PALM BEACH, Fla. — President Donald Trump’s palatial winter white house on this tony barrier island resort has long been a tourist attraction. Even more so now.
When the president is on the island, though, chances are you won’t be able to get near the place unless you’re a member of his Mar-a-Lago Club or a guest at one of its lavish charity balls.
Land and sea approaches to the 17.5 acre compound are routinely cordoned off by Secret Service and local police when he’s in town. Since winning the election, he’s spent Thanksgiving and Christmas holidays here plus the last three weekends.
Trump bought the 124-room estate and its furnishings in 1985 for nearly $10 million. He turned it into a private club, and his company operates it as a business.
A section is sealed off for private use of his family.
On Jan. 1, the price tag for joining the club was raised to $200,000, double what it was before the election. The Trump company justified the increase, contending $200,000 had been the original price, but was reduced to $100,000 during the recent recession. Its annual dues/dining fee total, $16,000, wasn’t changed, though.
The club has nearly 500 members.
As Palm Beach residents, my wife and I attended a couple lectures at Mar-a-Lago (Spanish for “Sea to Lake”) before the election.
Rooms have the feeling and museumlike trappings of a Loire Valley French chateau or palace. There are marble floors, chandeliers, rare Oriental carpets, old paintings and 16th century Flemish tapestries.
Large portraits of Trump in a white sweater and Marjorie Merriweather Post, the cereal heiress who built Mar-a-Lago, face each other on opposite walls of the living room, a large sumptuous, high ceilinged space copied from a Venetian palace. There are black and white marble floor blocks; ceilings, walls and furnishings with gold leaf, and rooms and hallways with colorful Spanish tiles dating back to the 1400s.
The mansion was built in the 1920s by Post, who died in 1973. She willed it to the U.S. government and, seemingly clairvoyant, stipulated it be used by American presidents and foreign dignitaries. Claiming it had become too costly to maintain as a National Historic Landmark, the government gave the property back to Post heirs, who sold it to Trump.
For tax purposes the property was assessed at $32 million last year, putting Trump’s Palm Beach real estate tax bill at $600,426.
Since acquiring the property, he’s added tennis courts, a spa, a croquet court, updated the beach house and at a cost of $9 million built an adjoining Louis XIV ballroom with 40-foot ceilings, glittering chandeliers, furniture and walls with gold leaf.
The ballroom can comfortably accommodate 500 guests, and at least that many, including Bill and Hillary Clinton, were there for the 2005 Donald J. Trump-Melania Knauss wedding reception. Eleven months later, the Donald Jr. wedding reception took place.
An added perk for club members and area visitors is a 62-acre, 27-hole golf course and clubhouse Trump built in nearby West Palm Beach. Also earlier this month he obtained permission to construct a heliport on Mar-a-Lago property, allowing use of a helicopter to get to his estate from Palm Beach International Airport, a three-mile distance, to avoid some security road closures and resulting long traffic tie-ups and delays when he arrives.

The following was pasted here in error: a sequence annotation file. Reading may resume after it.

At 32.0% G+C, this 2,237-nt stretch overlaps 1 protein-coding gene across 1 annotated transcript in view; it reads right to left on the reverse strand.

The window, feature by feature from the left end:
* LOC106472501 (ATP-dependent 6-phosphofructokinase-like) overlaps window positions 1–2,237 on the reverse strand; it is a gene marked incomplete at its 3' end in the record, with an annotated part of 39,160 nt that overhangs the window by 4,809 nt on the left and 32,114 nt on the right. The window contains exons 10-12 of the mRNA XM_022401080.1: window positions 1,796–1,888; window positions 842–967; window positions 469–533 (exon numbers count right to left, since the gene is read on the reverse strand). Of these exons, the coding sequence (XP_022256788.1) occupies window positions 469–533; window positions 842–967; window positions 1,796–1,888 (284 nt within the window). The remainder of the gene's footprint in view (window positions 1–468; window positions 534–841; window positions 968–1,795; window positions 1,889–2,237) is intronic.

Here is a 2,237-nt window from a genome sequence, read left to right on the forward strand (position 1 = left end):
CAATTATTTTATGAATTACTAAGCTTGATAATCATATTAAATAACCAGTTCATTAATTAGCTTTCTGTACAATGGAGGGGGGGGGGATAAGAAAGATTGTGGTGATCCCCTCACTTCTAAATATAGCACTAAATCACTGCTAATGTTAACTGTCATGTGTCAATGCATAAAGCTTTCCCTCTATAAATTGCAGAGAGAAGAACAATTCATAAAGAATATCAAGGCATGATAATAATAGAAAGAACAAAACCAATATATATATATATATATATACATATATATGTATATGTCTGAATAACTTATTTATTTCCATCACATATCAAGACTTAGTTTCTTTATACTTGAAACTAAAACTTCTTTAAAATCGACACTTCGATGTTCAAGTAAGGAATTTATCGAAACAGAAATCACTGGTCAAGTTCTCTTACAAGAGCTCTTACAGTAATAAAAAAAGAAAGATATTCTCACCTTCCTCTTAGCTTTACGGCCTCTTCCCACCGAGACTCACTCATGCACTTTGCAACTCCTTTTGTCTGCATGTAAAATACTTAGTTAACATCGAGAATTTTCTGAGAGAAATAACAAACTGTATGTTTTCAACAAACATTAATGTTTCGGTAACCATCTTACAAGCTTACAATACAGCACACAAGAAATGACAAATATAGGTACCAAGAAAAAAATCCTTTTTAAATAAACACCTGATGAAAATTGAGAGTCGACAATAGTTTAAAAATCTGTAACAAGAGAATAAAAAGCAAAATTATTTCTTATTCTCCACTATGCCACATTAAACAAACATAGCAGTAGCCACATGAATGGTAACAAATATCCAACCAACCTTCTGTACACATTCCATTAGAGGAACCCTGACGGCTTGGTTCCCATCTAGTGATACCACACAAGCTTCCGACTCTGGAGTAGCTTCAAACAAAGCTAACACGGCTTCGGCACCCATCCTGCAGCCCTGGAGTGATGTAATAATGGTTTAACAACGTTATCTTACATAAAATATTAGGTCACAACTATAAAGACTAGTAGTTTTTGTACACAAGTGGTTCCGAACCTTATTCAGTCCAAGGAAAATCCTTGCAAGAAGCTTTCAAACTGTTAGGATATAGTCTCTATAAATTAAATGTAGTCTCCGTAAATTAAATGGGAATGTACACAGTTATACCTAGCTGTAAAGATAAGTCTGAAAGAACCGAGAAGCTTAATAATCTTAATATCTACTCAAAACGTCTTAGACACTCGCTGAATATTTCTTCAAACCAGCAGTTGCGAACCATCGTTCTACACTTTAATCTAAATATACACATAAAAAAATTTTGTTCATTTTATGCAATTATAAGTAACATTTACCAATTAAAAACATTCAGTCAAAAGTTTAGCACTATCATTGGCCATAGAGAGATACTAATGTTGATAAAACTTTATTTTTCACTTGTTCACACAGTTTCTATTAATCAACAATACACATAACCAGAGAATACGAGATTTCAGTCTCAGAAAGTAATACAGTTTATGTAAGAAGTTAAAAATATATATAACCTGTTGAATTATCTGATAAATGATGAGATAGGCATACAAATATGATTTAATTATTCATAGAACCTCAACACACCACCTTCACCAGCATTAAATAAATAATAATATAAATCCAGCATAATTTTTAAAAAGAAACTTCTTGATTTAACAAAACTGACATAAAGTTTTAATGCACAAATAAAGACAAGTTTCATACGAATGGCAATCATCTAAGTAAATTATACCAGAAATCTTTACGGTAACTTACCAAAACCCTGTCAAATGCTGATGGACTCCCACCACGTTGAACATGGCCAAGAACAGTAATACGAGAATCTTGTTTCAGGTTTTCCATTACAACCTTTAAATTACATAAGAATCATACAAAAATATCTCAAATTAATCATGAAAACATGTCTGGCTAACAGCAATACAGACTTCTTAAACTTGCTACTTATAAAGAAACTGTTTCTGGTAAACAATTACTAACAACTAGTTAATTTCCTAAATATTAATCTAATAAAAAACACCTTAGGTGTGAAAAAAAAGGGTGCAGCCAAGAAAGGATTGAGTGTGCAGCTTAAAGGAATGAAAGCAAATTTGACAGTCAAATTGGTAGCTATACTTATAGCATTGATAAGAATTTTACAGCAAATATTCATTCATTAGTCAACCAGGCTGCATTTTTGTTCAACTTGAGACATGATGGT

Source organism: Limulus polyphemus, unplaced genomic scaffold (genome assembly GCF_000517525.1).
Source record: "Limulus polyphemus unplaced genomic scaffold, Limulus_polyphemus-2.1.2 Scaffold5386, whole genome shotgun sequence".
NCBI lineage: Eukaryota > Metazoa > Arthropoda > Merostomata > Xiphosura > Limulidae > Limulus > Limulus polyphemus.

About two dozen other billionaires maintain palatial estates nearby, most assessed at higher values, but none enjoys the panache and celebrity status of Mar-a-Lago. It’s where some of the area’s most lavish winter season charity fundraisers and other events are held.
The ornate, rambling main building can be seen from South Ocean Boulevard and from banks of the Intracoastal waterway. The front overlooks the Atlantic Ocean and the rear faces the Lake Worth section of the Intracoastal waterway. There are swimming pools on the beachside and lakeside.
Coast Guard and Secret Service vessels guard both waterway approaches to the estate during the president’s presence. And before entering Mar-a-Lago, club members must show IDs and pass through metal detectors.
The building was designed by New York architect Marion Sims Wyeth, who also created other Palm Beach mansions, including the Florida governor’s in Tallahassee and Doris Duke’s landmark Shangri La Hawaii estate. He collaborated with Joseph Urban, an Austrian-American interior designer and illustrator who created parrot, monkey, ram and eagle sculptures on the structure’s exterior walls.
Trump would be the first to tell you Mar-a-Lago is one of his most prized possessions and has made him a part-time resident of Palm Beach. During the primary election campaign, he conducted a press conference and gave one of his speeches here.
Mar-a-Lago is about five miles south of the 15-room oceanfront Palm Beach mansion that was John F. Kennedy’s winter white house. The old Kennedy estate has since twice changed hands, twice been updated and remodeled and is now owned by a New York asset manager.
The president has been in litigious battles with nearby Palm Beach International Airport and Palm Beach County, trying to prevent planes from flying over Mar-a-Lago. Not only are they annoying club members, he’s argued, but they’re damaging his National Historic Landmark property.
Shortly after the election, though, he withdrew his latest suit, seeking $100 million in damages, after learning the Secret Service will no longer allow flights over Mar-a-Lago when he’s there.
Si Liberman is a retired Sunday editor of the Asbury Park (N.J.) Press.
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